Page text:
CEDAW defines discrimination and gives states a plan of action to ensure that the rights of women are equal to men. So far, 169 countries have ratified CEDAW, pledging to give women equal rights in all aspects of their lives including political, health, educational, social and legal. The United States is among the 22 countries that have yet to ratify the treaty - keeping company with such notorious women’s rights abusers as the Taliban’s Afghanistan, Monaco and Sudan.
In other Congressional news, the House Judiciary Subcommittee on the Constitution voted 8-3 yesterday to mark up the so-called partial abortion ban. The Judiciary Committee will consider the bill that aims to outlaw a woman’s right to choose a safe and legal medical procedure next Wednesday, and full floor consideration could follow at any time after that.
Meanwhile, the Senate Finance Committee approved legislation to extend prenatal care to
low-income pregnant women through the State Children's Health Insurance
Program (SCHIP). An anti-choice amendment filed by Sens. Chuck Grassley (R-IA) and Don Nickles (R-OK) to codify the Bush Administration's controversial regulations making the “unborn child” - rather than the pregnant women - the SCHIP client, was not offered. With a strong showing from the pro-choice side, the House Energy and Commerce Subcommittee on Health held a hearing on two reproductive-rights-related issues – refusal clauses and parental consent for family-planning services.
10/30/2014 Medication Abortion Access Threatened by Oklahoma Court Ruling - An Oklahoma state district court judge has refused to block a state law restricting medication abortion, clearing the way for the law to go into affect on November 1.
The Oklahoma Coalition for Reproductive Justice, together with a local abortion clinic in Tulsa, challenged HB 2684 in September, arguing that the law was an unconstitutional restriction on non-surgical abortion in the earliest weeks of pregnancy. . . .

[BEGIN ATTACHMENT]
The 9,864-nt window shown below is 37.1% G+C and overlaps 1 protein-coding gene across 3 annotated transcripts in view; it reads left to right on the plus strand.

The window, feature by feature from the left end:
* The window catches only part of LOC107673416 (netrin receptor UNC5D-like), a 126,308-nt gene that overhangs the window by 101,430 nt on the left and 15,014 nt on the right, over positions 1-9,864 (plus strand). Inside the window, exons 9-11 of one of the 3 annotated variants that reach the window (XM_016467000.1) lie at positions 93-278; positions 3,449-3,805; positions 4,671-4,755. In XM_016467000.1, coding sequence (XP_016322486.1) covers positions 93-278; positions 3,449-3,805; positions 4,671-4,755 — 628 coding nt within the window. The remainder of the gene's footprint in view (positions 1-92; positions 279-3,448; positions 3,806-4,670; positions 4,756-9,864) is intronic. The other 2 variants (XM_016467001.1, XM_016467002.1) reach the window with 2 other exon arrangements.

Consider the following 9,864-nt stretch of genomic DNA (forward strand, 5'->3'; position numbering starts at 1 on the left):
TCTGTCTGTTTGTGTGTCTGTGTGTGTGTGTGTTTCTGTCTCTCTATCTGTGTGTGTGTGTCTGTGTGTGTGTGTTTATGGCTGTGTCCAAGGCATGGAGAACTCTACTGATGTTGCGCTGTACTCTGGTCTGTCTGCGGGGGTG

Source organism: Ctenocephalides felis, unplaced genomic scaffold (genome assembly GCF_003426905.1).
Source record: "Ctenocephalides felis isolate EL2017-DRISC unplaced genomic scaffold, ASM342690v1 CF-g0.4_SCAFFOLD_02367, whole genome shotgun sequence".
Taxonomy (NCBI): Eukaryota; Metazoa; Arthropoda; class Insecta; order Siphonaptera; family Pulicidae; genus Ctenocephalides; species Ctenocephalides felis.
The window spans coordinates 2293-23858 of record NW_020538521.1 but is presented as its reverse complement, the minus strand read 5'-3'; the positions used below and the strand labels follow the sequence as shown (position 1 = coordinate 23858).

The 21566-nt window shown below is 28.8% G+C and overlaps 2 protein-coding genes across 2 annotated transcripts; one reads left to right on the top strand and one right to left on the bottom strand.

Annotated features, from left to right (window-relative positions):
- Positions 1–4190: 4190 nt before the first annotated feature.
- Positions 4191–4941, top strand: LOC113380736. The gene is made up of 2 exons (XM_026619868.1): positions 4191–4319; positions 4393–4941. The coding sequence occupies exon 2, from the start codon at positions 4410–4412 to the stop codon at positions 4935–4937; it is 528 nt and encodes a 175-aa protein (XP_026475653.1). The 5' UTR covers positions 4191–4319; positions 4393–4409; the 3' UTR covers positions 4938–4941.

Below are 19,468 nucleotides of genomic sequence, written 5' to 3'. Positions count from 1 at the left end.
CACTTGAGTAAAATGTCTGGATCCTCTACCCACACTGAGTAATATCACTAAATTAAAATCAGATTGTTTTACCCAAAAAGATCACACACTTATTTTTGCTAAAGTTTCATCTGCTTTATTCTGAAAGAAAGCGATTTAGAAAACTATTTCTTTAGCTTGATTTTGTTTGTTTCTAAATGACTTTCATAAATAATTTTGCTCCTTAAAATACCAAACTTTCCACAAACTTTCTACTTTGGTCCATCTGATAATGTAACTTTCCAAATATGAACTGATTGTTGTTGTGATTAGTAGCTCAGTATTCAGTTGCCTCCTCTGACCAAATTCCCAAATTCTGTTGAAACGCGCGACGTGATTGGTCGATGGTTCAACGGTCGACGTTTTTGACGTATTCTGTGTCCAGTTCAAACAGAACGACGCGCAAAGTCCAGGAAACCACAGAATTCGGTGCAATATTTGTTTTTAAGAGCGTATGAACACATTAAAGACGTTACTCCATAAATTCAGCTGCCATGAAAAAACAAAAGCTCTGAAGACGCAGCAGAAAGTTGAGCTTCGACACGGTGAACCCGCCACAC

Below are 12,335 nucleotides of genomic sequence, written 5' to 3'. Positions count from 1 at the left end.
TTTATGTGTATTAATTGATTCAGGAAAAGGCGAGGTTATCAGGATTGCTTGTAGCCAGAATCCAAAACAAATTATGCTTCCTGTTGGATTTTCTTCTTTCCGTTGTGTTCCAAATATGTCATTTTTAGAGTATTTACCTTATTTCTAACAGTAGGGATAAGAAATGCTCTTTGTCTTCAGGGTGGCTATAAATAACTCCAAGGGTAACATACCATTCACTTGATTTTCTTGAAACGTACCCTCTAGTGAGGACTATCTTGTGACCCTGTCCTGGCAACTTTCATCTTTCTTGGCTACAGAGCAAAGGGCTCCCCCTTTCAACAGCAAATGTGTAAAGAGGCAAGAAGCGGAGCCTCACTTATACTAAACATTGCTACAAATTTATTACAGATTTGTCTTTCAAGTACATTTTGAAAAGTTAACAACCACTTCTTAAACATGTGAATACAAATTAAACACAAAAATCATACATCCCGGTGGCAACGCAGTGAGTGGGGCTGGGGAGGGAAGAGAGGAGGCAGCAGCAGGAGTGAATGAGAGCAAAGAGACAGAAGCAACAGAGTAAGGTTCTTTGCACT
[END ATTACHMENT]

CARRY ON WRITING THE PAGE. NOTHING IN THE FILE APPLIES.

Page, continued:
10/30/2014 UPS Switches Pregnant Worker Policy Ahead of Supreme Court Case - The United Parcel Service (UPS) is changing its policy on light duty assignments for pregnant workers, even though the company will stand by its refusal to extend accommodations to a former employee in an upcoming Supreme Court case.
UPS announced on Monday in a memo to employees, and in a brief filed with the US Supreme Court, that the company will begin offering temporary, light-duty positions to pregnant workers on January 1, 2015. . . .
10/30/2014 North Dakota Medical Students Speak Out Against Measure 1 - Medical students at the University of North Dakota School of Medicine and Health Sciences are asking North Dakotans to vote no on Measure 1, a personhood measure on the state ballot this fall.
The students issued published a letter in the Grand Forks Herald stating that they opposed Measure 1 in part because they are against "the government's taking control of the personal health care decisions of its citizens." Nearly 60 UND School of Medicine students signed the letter, citing concerns over the "very broad and ambiguous language" used in the proposed amendment, which has no regard for serious and life-threatening medical situations such as ectopic pregnancies.
Measure 1 would change the North Dakota state constitution to create an "inalienable right to life" for humans "at any stage of development" - including the moment of fertilization and conception. . . .